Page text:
Veterans Voices

Veterans Voices: Spies, sabotage, and secret missions in the skies of WWII

Veterans Voices

“They were close to starvation and in imminent danger of being wiped out, unless help arrived.”

So goes an account of Lagoon Green: a secret air operation in the waning months of World War II, 1945.

British soldiers and Italian resistance fighters were stuck in a deep, snowy ravine in the Italian alps, pinned down and starving — in desperate need of food and supplies.

That help would come, thanks to an elite air team — and thanks to 1st Lieutenant Bombardier/Navigator Eddie Schmidt.

“We got food to them and got them going again,” Schmidt recalls.

Schmidt was a North Dakota boy through and through. He graduated from Hazelton High School in 1942, and enlisted in the U.S. Army Air Corps the next year.

Before long, he was airborne. “We’d be looking at each other down the gun sights.”

After nine bombing missions, he was brought into the fold of the Office of Strategic Services, which would later become the CIA. From then on, instead of bombings, Eddie and his crew were dropping spies and supplies behind enemy lines.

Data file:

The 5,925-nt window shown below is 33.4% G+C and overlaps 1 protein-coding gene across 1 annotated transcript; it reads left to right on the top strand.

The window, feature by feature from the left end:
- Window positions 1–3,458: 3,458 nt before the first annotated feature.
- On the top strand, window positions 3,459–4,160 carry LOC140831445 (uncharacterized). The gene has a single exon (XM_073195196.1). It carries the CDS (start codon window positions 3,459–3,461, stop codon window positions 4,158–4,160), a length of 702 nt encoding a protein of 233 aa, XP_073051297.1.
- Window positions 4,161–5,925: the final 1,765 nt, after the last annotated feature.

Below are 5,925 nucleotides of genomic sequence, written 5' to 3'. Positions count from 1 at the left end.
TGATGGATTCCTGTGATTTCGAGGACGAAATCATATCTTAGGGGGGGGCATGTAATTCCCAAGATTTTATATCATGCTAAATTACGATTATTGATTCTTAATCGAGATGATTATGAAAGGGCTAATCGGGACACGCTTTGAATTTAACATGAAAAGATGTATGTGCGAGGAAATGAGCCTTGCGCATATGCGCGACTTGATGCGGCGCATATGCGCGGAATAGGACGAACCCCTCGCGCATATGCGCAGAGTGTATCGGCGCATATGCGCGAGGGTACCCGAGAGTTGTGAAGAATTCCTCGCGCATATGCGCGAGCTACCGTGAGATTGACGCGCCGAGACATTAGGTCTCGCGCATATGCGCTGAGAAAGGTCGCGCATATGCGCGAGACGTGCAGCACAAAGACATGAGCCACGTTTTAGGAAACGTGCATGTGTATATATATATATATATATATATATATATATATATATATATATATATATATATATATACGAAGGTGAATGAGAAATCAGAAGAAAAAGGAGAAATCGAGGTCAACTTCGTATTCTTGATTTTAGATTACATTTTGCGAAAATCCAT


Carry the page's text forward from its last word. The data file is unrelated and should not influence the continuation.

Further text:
“We tried to surprise the enemy. Always keep them guessing,” he says.

His record is flush with jaw-dropping stories: close calls, spies sabotaging German hydrogen bomb facilities, and death-defying flights. 

One such scene of Schmidt’s B-24 buzzing just over a Yugoslavian girl was put on canvas by his daughter, Nancy Schnabel.

“He said their eyes met, and he says, ‘I hope she forgives us,'” Schnabel says.

Fifty air missions later, the war was won, and Eddie returned to Hazelton.

He bought a plot of land and became a farmer and rancher, and raised nine adoring kids.

“He said, ‘We were just boys, fighting a man’s world war.’ Those boys grew up very fast,” Schnabel says of her dad. “I think that’s maybe why he is so humble and kind.”

Eddie’s life is quieter now — his missions more personal. “I’m 95 now. Next object I’ve gotta work for is try to make it to 100.”

But the freedom we enjoy today is thanks in part to Eddie Schmidt and his victories in the skies of World War II.

Schmidt spent 34 months in the U.S. Army Air Forces. Most of his missions took place in Italy.

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